The warehouses complexes or other co-working spaces that serve as home to multiple studios and galleries are always place to start. Use our map and guide to the recommended studio complexes  to find a starting place.

And here’s some of what went down at last year’s EAST.

"Lost in Austin" by Federico Archuleta, one of the artists on this year's East Austin Studio Tour.
“Lost in Austin” by Federico Archuleta, one of the artists on this year’s East Austin Studio Tour.

 

Theater review: ‘W.’ serves as vehicle for amazing one-man performance

 

This review is by American-Statesman freelance arts critic Andrew J. Friedenthal

Joey Hood stars in "W." Photo by Jared Slack.
Joey Hood stars in “W.” Photo by Jared Slack.

 

Georg Büchner’s “Woyzeck” is famously an unfinished play, left in fragments when the German playwright died in 1837 at the age of 23. It has been performed and adapted many times in the centuries since, becoming a standard of the German – and (in translation) American – stage.

Now, the Austin Jewish Repertory Theater presents “W.,” an adaptation by playwright Zachary Christman that stars Joey Hood in an intense one-man show. “W.,” playing through Aug. 27 at the Trinity Street Players’ black box theater, puts Hood through his paces as he takes on a variety of characters and personas to depict Büchner’s dark classic.

“Woyzeck” tells the story of its titular protagonist, a young man used and abused by both the military and the medical establishment. His harassment at the hands of superiors, doctors and his own wife slowly take a toll, drawing him into a web of jealousy and anger that ends violently and decisively.

Christman’s adaptation is serviceable, if not remarkable, but it succeeds in providing a vehicle for a staggering performance. Throughout the intense hourlong show, Hood portrays seven characters, as well as a few animals for good measure. With minimal costuming, he clearly evokes the differing – and often conflicting – personalities and desires of these individuals, relying upon voice, physicality and full mental embodiment to make each character distinct and unique.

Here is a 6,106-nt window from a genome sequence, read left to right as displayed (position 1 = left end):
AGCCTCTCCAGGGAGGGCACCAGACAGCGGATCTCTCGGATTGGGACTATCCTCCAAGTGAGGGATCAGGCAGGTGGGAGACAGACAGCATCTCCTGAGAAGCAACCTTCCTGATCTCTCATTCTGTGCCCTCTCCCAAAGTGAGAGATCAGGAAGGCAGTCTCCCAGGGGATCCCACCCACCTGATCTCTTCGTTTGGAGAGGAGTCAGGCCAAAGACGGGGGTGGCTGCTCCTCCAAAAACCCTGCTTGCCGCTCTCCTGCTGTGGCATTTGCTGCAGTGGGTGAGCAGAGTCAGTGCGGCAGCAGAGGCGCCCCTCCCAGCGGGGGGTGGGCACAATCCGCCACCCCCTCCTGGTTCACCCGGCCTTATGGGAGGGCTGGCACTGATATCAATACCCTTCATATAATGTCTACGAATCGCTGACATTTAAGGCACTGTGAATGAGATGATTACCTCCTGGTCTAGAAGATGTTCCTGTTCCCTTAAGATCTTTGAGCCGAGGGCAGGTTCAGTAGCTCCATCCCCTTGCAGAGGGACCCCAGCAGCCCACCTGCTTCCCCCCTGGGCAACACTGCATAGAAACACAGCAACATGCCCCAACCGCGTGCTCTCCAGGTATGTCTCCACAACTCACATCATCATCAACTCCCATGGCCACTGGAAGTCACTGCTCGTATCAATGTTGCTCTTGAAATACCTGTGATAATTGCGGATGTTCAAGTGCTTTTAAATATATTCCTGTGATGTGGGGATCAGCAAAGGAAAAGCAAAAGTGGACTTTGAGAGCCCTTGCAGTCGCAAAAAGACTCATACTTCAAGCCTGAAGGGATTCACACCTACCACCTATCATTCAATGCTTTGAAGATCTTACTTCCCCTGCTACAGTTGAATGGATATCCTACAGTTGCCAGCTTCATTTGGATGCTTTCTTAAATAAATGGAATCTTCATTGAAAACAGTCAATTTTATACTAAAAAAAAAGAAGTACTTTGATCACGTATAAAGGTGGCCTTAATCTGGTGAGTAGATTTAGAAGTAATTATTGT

Scott Ferguson’s scenic design and Jenny Lavery’s lighting effectively serve as Hood’s scene partners, allowing for the creation of specific locations through simple set pieces and clear lighting choices, while composer Tyler Mabry’s original score underlines the entire performance. Director Adam Roberts pulls these threads together to weave a cohesive tapestry that keeps Hood forever at its center, showcasing his prodigious talent.

“W.” is not the strongest adaptation of “Woyzeck” ever put on the stage, but ultimately the script is less important than the production and the actor performing it. Austin Jewish Repertory has both a strong production and, in the phenomenally adaptable Hood, an amazing actor giving a muscular, energetic and heart-wrenching performance, making “W.” a show worth seeing.

“W.” continues through Aug. 27; austinjewishrep.org.

Catch Pokemon fever – and some classical music – at the Long Center

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If your days are spent plotting ways to capture a Charmeleon or Ninetales, this is the concert for you.

The Long Center presents Pokémon: Symphonic Evolutions at 7:30 p.m. Jan. 7 in Dell Hall. The event combines music performed by a full orchestra with visuals from Pokemon video games. Tickets are on sale now for $29-$89 and can be bought on the Long Center’s website or by calling 512-474-5664.

The concert will draw from recent and classic Pokemon games, including:

  • Pokemon Red and Pokemon Blue
  • Pokemon Yellow
  • Pokemon Gold and Pokemon Silver
  • Pokemon Crystal
  • Pokemon Ruby and Pokemon Sapphire
  • Pokemon Emerald
  • Pokemon Diamond and Pokemon Pearl
  • Pokemon Platinum
  • Pokemon Black and Pokemon White
  • Pokemon X and Pokemon Y